If there’s a reason to watch TO THE DEVIL A DAUGHTER, it’s the cast, which is the best part of the movie. Father Michael may be a one-dimensional character, but Christopher Lee at least makes that one dimension— evil— fun to watch. Over the years, nobody has done evil as well as Lee, and in TO THE DEVIL A DAUGHTER, he’s at his evil best. Plus at this point, pretty much anything Lee has done is required viewing. Just don’t expect THE WICKER MAN.
Richard Widmark runs hot and cold as American author John Verney. When he’s doing his “tough guy” routine, and he gets to be physical and fight, he looks more at home. When he’s talking about the occult and Satanists, he seems out of place. He also doesn’t really sound like an author. He sounds like a police detective. Widmark died in 2008 at 93.
Honor Blackman (Miss Pussy Galore herself from GOLDFINGER (1964), and from THE AVENGERS TV show (1961-69), is on hand as Verney’s agent Anna, and she adds style and class to the proceedings with a very good performance.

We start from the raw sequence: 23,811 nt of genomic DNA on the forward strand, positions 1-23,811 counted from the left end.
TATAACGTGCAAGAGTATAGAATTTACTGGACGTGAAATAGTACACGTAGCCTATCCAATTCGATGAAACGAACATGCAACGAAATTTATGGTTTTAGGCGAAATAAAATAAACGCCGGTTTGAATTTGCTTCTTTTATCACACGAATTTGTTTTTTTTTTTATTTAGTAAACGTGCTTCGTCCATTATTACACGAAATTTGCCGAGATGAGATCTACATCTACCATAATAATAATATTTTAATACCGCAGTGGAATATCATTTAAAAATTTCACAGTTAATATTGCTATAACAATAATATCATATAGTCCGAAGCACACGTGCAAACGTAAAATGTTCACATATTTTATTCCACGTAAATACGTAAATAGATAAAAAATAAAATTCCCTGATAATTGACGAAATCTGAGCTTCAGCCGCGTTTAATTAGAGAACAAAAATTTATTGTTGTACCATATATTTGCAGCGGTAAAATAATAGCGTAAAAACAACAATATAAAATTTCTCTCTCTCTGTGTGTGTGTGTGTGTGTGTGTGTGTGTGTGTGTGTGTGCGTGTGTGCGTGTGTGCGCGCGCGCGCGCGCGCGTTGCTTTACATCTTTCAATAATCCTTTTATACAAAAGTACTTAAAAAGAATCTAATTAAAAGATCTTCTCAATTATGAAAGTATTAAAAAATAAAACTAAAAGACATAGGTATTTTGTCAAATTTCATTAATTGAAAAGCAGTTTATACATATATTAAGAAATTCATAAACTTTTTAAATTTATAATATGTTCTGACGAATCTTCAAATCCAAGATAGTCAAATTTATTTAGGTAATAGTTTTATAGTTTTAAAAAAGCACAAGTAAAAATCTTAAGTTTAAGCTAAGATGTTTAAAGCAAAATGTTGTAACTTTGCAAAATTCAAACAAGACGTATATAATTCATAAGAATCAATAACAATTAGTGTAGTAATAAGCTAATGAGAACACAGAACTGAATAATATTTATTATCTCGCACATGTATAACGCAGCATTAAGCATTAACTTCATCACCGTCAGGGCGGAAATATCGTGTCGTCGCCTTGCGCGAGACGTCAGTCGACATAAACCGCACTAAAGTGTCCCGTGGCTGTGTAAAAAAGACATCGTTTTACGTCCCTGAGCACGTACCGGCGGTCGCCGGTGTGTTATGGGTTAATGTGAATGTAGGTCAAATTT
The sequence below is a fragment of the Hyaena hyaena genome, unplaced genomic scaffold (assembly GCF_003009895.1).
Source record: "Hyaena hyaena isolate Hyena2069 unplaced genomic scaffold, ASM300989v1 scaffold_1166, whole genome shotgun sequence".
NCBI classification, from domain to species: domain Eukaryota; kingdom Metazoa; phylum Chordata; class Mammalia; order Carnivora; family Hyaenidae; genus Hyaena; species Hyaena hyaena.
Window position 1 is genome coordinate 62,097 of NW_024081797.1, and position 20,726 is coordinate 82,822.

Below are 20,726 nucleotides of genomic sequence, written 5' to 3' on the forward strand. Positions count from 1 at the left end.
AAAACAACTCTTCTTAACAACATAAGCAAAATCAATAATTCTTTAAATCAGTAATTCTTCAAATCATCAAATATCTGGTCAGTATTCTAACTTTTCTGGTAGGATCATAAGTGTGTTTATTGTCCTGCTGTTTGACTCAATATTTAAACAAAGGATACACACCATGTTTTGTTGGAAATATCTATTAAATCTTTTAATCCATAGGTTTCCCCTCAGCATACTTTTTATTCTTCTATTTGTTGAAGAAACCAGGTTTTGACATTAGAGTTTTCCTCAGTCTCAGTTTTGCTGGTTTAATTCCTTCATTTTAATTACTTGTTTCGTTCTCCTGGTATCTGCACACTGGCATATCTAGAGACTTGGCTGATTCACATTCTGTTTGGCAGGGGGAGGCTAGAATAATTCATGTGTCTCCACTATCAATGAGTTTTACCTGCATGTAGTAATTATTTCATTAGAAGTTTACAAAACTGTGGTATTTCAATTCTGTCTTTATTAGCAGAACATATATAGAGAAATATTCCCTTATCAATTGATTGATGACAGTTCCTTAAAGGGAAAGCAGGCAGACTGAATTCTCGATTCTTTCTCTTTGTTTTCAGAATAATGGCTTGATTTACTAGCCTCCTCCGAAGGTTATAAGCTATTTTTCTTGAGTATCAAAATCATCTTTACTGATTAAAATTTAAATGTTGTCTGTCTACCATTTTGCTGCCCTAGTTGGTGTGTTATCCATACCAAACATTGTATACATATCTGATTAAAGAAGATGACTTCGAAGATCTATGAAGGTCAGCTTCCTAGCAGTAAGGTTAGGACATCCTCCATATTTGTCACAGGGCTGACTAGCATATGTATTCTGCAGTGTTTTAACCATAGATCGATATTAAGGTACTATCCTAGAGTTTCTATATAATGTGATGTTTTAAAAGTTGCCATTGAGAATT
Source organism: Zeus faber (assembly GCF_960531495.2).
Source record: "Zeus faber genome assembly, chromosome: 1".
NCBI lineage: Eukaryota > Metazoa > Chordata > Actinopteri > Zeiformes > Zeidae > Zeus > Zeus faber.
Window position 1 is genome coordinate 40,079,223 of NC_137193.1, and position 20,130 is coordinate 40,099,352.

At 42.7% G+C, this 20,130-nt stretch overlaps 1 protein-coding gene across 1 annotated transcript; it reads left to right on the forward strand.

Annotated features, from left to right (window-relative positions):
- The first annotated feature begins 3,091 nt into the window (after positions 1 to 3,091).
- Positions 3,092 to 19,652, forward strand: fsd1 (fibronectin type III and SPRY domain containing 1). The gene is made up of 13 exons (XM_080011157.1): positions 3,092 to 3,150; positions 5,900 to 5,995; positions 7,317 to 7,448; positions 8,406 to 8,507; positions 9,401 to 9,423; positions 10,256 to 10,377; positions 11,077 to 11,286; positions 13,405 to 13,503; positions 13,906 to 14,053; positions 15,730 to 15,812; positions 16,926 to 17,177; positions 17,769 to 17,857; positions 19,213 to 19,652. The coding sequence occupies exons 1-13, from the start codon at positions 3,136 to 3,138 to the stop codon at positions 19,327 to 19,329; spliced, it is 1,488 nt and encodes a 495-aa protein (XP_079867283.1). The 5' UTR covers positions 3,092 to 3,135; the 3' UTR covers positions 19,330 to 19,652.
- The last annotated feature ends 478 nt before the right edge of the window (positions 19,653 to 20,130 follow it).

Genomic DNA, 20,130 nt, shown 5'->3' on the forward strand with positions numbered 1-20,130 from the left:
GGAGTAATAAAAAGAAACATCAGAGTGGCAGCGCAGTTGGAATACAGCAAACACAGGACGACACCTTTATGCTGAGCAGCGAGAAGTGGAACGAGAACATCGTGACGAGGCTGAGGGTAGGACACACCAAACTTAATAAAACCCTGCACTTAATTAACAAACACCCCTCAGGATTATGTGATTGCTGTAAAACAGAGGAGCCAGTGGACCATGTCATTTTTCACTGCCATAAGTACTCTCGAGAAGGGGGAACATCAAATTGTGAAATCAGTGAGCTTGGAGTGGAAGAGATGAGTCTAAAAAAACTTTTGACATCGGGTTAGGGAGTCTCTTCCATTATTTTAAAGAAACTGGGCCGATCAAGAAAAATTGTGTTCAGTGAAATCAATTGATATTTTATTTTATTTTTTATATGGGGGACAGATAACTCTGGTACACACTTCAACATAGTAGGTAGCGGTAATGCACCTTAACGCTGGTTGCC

Denholm Elliott as scared daddy Henry Beddows gives the best performance in the movie, other than Christopher Lee. He seems scared to death throughout. Elliott died in 1992 at age 70.
And while Nastassja Kinski is beautiful in this movie, her performance is blah, and other than her beauty, she doesn’t stand out a bit.
But in spite of its strong cast, TO THE DEVIL A DAUGHTER is slow and dull. Hammer had much more success with their other Dennis Wheatley film, THE DEVIL’S BRIDE, but of course that one was directed by their best director, Terence Fisher, and Richard Matheson wrote the screenplay. TO THE DEVIL A DAUGHTER can’t boast of such talent.
TO THE DEVIL A DAUGHTER is a mixed bag, with very little to offer other than Christopher Lee’s demonic performance. Of course, there IS that Nastassja Kinski full-frontal nude scene.
© Copyright 2011 by Michael Arruda